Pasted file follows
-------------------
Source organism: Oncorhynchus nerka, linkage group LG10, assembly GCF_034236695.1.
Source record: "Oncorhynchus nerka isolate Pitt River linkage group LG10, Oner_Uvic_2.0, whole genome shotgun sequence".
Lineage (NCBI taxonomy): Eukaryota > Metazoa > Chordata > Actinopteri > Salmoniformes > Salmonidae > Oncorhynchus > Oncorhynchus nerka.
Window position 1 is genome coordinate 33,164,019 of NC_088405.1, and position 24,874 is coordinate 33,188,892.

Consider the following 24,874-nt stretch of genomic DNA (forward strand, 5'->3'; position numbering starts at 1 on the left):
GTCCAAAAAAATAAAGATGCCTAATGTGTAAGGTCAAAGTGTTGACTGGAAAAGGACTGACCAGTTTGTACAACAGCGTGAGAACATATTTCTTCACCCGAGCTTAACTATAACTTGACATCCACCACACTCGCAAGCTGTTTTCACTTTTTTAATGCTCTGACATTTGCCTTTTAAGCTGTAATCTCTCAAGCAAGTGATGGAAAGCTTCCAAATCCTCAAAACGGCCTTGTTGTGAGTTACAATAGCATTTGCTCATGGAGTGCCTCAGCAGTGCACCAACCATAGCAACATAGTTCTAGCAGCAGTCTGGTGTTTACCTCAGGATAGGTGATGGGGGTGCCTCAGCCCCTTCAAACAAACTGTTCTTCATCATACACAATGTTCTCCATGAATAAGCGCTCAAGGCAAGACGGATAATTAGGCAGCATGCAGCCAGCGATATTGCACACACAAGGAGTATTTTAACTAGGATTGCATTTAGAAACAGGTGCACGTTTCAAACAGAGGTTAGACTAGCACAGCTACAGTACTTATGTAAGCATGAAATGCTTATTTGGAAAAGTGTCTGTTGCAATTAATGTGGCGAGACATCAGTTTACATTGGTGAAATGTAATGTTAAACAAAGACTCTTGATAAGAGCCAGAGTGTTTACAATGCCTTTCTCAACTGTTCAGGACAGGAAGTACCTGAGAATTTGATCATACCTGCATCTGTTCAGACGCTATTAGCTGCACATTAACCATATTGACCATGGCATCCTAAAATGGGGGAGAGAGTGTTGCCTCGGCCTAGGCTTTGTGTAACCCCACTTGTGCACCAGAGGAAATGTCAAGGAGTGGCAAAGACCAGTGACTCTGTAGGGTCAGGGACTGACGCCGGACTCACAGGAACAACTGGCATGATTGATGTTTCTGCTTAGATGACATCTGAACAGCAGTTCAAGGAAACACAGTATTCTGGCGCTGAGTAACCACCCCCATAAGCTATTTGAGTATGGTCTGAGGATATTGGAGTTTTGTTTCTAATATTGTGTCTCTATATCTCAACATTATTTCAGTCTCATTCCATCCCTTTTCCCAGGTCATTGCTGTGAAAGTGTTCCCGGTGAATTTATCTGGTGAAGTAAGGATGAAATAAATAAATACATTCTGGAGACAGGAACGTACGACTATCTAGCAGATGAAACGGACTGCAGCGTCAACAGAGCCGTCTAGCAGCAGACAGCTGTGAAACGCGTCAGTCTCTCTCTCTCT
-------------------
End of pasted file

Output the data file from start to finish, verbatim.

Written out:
Source organism: Oncorhynchus nerka, linkage group LG10, assembly GCF_034236695.1.
Source record: "Oncorhynchus nerka isolate Pitt River linkage group LG10, Oner_Uvic_2.0, whole genome shotgun sequence".
Lineage (NCBI taxonomy): Eukaryota > Metazoa > Chordata > Actinopteri > Salmoniformes > Salmonidae > Oncorhynchus > Oncorhynchus nerka.
Window position 1 is genome coordinate 33,164,019 of NC_088405.1, and position 24,874 is coordinate 33,188,892.

Consider the following 24,874-nt stretch of genomic DNA (forward strand, 5'->3'; position numbering starts at 1 on the left):
GTCCAAAAAAATAAAGATGCCTAATGTGTAAGGTCAAAGTGTTGACTGGAAAAGGACTGACCAGTTTGTACAACAGCGTGAGAACATATTTCTTCACCCGAGCTTAACTATAACTTGACATCCACCACACTCGCAAGCTGTTTTCACTTTTTTAATGCTCTGACATTTGCCTTTTAAGCTGTAATCTCTCAAGCAAGTGATGGAAAGCTTCCAAATCCTCAAAACGGCCTTGTTGTGAGTTACAATAGCATTTGCTCATGGAGTGCCTCAGCAGTGCACCAACCATAGCAACATAGTTCTAGCAGCAGTCTGGTGTTTACCTCAGGATAGGTGATGGGGGTGCCTCAGCCCCTTCAAACAAACTGTTCTTCATCATACACAATGTTCTCCATGAATAAGCGCTCAAGGCAAGACGGATAATTAGGCAGCATGCAGCCAGCGATATTGCACACACAAGGAGTATTTTAACTAGGATTGCATTTAGAAACAGGTGCACGTTTCAAACAGAGGTTAGACTAGCACAGCTACAGTACTTATGTAAGCATGAAATGCTTATTTGGAAAAGTGTCTGTTGCAATTAATGTGGCGAGACATCAGTTTACATTGGTGAAATGTAATGTTAAACAAAGACTCTTGATAAGAGCCAGAGTGTTTACAATGCCTTTCTCAACTGTTCAGGACAGGAAGTACCTGAGAATTTGATCATACCTGCATCTGTTCAGACGCTATTAGCTGCACATTAACCATATTGACCATGGCATCCTAAAATGGGGGAGAGAGTGTTGCCTCGGCCTAGGCTTTGTGTAACCCCACTTGTGCACCAGAGGAAATGTCAAGGAGTGGCAAAGACCAGTGACTCTGTAGGGTCAGGGACTGACGCCGGACTCACAGGAACAACTGGCATGATTGATGTTTCTGCTTAGATGACATCTGAACAGCAGTTCAAGGAAACACAGTATTCTGGCGCTGAGTAACCACCCCCATAAGCTATTTGAGTATGGTCTGAGGATATTGGAGTTTTGTTTCTAATATTGTGTCTCTATATCTCAACATTATTTCAGTCTCATTCCATCCCTTTTCCCAGGTCATTGCTGTGAAAGTGTTCCCGGTGAATTTATCTGGTGAAGTAAGGATGAAATAAATAAATACATTCTGGAGACAGGAACGTACGACTATCTAGCAGATGAAACGGACTGCAGCGTCAACAGAGCCGTCTAGCAGCAGACAGCTGTGAAACGCGTCAGTCTCTCTCTCTCT